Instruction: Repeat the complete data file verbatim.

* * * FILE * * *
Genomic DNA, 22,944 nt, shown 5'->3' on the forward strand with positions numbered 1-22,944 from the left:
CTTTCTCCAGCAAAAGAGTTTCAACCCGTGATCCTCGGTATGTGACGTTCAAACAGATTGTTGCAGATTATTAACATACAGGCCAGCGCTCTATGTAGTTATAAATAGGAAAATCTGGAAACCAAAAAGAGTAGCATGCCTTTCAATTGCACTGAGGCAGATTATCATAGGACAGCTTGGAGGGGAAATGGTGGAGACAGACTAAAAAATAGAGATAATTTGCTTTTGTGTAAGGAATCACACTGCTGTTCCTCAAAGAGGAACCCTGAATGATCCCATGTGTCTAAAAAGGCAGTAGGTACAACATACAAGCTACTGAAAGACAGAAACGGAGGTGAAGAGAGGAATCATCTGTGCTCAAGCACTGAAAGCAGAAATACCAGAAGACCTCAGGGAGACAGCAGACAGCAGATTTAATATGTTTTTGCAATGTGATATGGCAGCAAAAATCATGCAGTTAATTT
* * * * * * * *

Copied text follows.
Genomic DNA, 22,944 nt, shown 5'->3' on the forward strand with positions numbered 1-22,944 from the left:
CTTTCTCCAGCAAAAGAGTTTCAACCCGTGATCCTCGGTATGTGACGTTCAAACAGATTGTTGCAGATTATTAACATACAGGCCAGCGCTCTATGTAGTTATAAATAGGAAAATCTGGAAACCAAAAAGAGTAGCATGCCTTTCAATTGCACTGAGGCAGATTATCATAGGACAGCTTGGAGGGGAAATGGTGGAGACAGACTAAAAAATAGAGATAATTTGCTTTTGTGTAAGGAATCACACTGCTGTTCCTCAAAGAGGAACCCTGAATGATCCCATGTGTCTAAAAAGGCAGTAGGTACAACATACAAGCTACTGAAAGACAGAAACGGAGGTGAAGAGAGGAATCATCTGTGCTCAAGCACTGAAAGCAGAAATACCAGAAGACCTCAGGGAGACAGCAGACAGCAGATTTAATATGTTTTTGCAATGTGATATGGCAGCAAAAATCATGCAGTTAATTT